Clockwise from right: Kamasi Washington, Bells Atlas, Courtney Barnett clockwise from left: AG Rojas, Dominic Mercurio, Pooneah Ghana,


Collate, Cockeye, Trash Romeo, B.R.U.C.E.
B.R.U.C.E. is incredibly straightforward: The Portland punk band’s name is an acronym for the phrase “Burn Rapists Until Crispy and Enjoy,” their Facebook profile lists their sole influence as “vengeance,” and their short bio says, “Come for the German nü metal, stay for the Nazi stomping.” I can confirm that their music is just as intriguing as these small but telling bits of information: The first few seconds of “Succubus,” the opening track from their debut EP Stay Pissed (self-released in May), contain the power of a thousand screaming succubae. (The Fixin’ To, 8218 N Lombard, 8 pm, $5) CIARA DOLAN

Chanti Darling, Bells Atlas, Club Tropicana DJs
Portland’s R&B darling Chanticleer Trü is bringing his solo, retro-futurist soul project Chanti Darling to the Holocene dance floor this week. Chanti’s rhythmic, funky kaleidoscope of a performance will be accompanied by Bells Atlas, a group of psych-pop R&B artists out of Oakland. If you don’t want to boogie, don’t show up. (Holocene, 1001 SE Morrison, 8:30 pm, $12-14) ALEX ZIELINSKI

Waxahatchee Ground Control Touring


Courtney Barnett, Waxahatchee
Beloved for her deadpan delivery of lyrics like “The paramedic thinks I’m clever ’cause I play guitar/I think she’s clever ’cause she stops people dying,” Australian singer/songwriter Courtney Barnett returns to Portland to play songs off her new album Tell Me How You Really Feel, an unfussy indie rock masterwork in which she spends 10 songs trying to answer that question for herself. (Crystal Ballroom, 1332 W Burnside, 8:30 pm, $35 adv/$40 door, all ages) CD

My Bloody Valentine Anna Meldal


My Bloody Valentine
Led by guitarist Kevin Shields, My Bloody Valentine helped lay the groundwork for the shoegaze genrein the 1980s and ’90s, fishing for melodies from deep ponds of dissonant white noise. The Irish rock band dissolved in 1997, reunited in 2007, and released their long-awaited third studio album MBV (a follow-up to 1991’s beloved Loveless) in 2013. With talk of an EP and fourth LP in the works, My Bloody Valentine has debuted a couple of new songs at recent shows. Their current tour is their first in five years, and that hiatus from the stage is likely what caused Portland fans to buy up all the tickets to this Roseland show—you never know how long MBV will keep you waiting. (Roseland, 8 NW 6th, 9 pm, sold out) CD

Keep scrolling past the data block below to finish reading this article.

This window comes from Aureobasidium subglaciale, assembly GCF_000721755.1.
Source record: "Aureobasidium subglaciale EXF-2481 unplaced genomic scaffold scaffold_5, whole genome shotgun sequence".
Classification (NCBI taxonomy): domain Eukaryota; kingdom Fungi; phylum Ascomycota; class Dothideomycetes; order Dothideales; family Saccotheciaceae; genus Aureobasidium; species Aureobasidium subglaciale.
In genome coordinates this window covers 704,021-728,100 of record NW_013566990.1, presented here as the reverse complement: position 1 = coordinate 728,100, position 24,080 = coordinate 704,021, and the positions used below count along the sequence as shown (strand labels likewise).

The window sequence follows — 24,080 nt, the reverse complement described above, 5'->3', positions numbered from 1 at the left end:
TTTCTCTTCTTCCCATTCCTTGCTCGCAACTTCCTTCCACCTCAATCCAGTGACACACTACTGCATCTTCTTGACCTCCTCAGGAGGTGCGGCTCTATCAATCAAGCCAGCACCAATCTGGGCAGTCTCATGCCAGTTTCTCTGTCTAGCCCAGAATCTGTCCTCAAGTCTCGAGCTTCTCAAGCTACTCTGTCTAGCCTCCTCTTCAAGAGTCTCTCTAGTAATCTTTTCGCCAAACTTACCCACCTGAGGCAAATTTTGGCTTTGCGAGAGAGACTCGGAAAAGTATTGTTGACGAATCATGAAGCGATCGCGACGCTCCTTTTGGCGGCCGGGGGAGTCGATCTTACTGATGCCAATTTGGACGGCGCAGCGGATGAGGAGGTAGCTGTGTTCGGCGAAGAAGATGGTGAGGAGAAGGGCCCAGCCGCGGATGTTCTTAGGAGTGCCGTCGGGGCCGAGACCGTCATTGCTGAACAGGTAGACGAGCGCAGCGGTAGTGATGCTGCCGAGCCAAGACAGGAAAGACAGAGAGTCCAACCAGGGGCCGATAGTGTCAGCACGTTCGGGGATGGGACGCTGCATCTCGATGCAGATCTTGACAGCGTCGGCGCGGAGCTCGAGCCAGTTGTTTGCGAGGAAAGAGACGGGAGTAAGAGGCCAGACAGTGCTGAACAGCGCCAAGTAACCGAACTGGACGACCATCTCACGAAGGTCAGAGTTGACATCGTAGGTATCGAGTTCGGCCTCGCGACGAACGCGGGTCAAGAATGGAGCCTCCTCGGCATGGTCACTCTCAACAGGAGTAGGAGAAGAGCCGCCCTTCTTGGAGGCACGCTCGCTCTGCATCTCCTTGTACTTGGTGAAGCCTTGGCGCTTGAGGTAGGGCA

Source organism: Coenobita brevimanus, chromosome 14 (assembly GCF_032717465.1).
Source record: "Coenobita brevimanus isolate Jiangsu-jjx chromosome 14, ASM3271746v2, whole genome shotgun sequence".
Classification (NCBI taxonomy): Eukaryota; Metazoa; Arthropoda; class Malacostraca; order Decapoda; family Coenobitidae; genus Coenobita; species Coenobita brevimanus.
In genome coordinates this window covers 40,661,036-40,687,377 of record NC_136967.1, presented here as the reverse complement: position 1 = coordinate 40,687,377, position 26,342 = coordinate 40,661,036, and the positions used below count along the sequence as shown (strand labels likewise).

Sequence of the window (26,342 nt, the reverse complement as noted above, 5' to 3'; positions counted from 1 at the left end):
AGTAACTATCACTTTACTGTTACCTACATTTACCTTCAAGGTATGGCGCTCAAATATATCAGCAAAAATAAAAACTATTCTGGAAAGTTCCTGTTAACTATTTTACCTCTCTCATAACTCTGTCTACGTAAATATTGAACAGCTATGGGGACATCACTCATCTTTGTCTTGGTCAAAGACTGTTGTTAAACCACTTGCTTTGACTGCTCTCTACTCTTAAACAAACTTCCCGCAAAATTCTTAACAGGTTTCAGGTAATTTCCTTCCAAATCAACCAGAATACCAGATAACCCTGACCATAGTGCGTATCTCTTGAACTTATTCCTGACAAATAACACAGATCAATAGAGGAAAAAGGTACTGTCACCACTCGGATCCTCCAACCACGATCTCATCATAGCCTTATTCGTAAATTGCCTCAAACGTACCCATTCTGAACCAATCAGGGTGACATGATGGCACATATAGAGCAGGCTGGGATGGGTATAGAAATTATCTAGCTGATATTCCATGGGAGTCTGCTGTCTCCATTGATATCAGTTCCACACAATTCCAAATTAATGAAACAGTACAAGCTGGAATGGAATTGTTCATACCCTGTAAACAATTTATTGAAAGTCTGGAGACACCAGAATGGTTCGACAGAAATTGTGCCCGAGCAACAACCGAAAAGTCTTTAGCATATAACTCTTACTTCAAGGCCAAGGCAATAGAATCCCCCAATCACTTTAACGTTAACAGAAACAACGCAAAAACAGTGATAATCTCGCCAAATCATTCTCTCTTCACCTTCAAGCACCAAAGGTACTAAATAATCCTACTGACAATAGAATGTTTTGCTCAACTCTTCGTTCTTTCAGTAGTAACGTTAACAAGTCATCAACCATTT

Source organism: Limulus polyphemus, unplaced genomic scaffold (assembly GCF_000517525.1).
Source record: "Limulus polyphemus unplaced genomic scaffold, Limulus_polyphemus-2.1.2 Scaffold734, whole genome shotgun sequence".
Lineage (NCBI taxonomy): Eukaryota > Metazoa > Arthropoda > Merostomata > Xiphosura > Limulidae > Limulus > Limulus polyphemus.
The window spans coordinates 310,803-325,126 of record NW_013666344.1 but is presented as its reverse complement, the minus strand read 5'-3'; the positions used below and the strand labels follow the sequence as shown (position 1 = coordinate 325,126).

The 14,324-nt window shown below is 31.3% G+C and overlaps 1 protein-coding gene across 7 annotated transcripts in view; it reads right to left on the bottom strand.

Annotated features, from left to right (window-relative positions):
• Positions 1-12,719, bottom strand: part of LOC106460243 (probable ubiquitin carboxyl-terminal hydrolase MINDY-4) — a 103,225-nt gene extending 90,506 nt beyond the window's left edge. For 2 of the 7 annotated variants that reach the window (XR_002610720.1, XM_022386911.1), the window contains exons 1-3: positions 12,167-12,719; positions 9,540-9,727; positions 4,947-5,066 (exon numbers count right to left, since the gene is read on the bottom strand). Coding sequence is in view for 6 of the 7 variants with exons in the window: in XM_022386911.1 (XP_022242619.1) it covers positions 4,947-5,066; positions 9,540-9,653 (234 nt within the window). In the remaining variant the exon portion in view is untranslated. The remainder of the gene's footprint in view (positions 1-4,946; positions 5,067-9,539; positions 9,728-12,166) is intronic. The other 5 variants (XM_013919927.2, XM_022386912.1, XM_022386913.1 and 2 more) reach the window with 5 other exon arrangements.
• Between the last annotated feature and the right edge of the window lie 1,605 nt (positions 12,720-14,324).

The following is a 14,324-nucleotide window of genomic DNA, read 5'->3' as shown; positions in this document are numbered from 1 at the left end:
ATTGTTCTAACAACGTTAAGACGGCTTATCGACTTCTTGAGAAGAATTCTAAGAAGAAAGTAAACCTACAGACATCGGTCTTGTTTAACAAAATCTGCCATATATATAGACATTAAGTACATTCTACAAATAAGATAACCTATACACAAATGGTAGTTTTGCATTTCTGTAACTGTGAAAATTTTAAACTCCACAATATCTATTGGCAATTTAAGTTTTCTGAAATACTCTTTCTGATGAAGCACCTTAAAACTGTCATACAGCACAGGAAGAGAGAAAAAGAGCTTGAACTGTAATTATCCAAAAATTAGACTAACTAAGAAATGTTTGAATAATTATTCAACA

Shame, Goon
About nine months ago, London post-punk quintet Shame whipped into town and whipped the crowd at the Doug Fir into a legitimate frenzy. The group was visiting Portland for the first time, having just released their debut LP, Songs of Praise—a blisteringly hot collection of post-punk anthems that sneer at modern England and the sorry lot that call the island home. Live, the songs went from open-hand slaps to closed-fist kidney jabs, made all the more powerful by frontman Charlie Steen’s sweaty, agitated bark. Fuck MBV; don’t miss this show. (Doug Fir, 830 E Burnside, 9 pm, $13-15) ROBERT HAM

Old Time Relijun Jason Quigley


Old Time Relijun, Oh Rose